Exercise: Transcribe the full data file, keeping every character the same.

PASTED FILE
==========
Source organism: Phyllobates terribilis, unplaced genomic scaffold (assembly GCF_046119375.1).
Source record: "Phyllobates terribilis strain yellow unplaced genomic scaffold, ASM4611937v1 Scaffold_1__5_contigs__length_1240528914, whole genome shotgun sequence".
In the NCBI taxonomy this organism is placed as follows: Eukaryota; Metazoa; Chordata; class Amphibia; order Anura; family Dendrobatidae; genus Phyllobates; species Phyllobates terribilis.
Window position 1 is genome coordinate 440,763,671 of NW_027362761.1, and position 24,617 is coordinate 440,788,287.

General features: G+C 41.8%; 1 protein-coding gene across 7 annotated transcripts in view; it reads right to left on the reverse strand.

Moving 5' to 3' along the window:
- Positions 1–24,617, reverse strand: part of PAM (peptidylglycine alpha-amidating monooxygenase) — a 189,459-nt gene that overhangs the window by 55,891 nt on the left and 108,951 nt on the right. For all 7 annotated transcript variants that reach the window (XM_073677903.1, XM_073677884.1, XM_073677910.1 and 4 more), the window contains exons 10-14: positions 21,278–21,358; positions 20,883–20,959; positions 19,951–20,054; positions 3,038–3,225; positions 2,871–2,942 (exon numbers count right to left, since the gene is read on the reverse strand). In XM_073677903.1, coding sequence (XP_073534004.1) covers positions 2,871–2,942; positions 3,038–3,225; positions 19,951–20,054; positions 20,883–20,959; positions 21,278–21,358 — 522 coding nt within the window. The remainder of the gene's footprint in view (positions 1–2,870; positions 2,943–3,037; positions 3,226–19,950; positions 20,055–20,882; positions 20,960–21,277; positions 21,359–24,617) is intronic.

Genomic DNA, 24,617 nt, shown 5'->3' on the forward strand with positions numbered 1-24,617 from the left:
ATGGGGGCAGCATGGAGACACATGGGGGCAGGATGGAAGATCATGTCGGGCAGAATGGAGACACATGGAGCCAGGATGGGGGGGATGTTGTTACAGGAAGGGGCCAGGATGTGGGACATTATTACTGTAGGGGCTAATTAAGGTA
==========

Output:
Source organism: Phyllobates terribilis, unplaced genomic scaffold (assembly GCF_046119375.1).
Source record: "Phyllobates terribilis strain yellow unplaced genomic scaffold, ASM4611937v1 Scaffold_1__5_contigs__length_1240528914, whole genome shotgun sequence".
In the NCBI taxonomy this organism is placed as follows: Eukaryota; Metazoa; Chordata; class Amphibia; order Anura; family Dendrobatidae; genus Phyllobates; species Phyllobates terribilis.
Window position 1 is genome coordinate 440,763,671 of NW_027362761.1, and position 24,617 is coordinate 440,788,287.

General features: G+C 41.8%; 1 protein-coding gene across 7 annotated transcripts in view; it reads right to left on the reverse strand.

Moving 5' to 3' along the window:
- Positions 1–24,617, reverse strand: part of PAM (peptidylglycine alpha-amidating monooxygenase) — a 189,459-nt gene that overhangs the window by 55,891 nt on the left and 108,951 nt on the right. For all 7 annotated transcript variants that reach the window (XM_073677903.1, XM_073677884.1, XM_073677910.1 and 4 more), the window contains exons 10-14: positions 21,278–21,358; positions 20,883–20,959; positions 19,951–20,054; positions 3,038–3,225; positions 2,871–2,942 (exon numbers count right to left, since the gene is read on the reverse strand). In XM_073677903.1, coding sequence (XP_073534004.1) covers positions 2,871–2,942; positions 3,038–3,225; positions 19,951–20,054; positions 20,883–20,959; positions 21,278–21,358 — 522 coding nt within the window. The remainder of the gene's footprint in view (positions 1–2,870; positions 2,943–3,037; positions 3,226–19,950; positions 20,055–20,882; positions 20,960–21,277; positions 21,359–24,617) is intronic.

Genomic DNA, 24,617 nt, shown 5'->3' on the forward strand with positions numbered 1-24,617 from the left:
ATGGGGGCAGCATGGAGACACATGGGGGCAGGATGGAAGATCATGTCGGGCAGAATGGAGACACATGGAGCCAGGATGGGGGGGATGTTGTTACAGGAAGGGGCCAGGATGTGGGACATTATTACTGTAGGGGCTAATTAAGGTA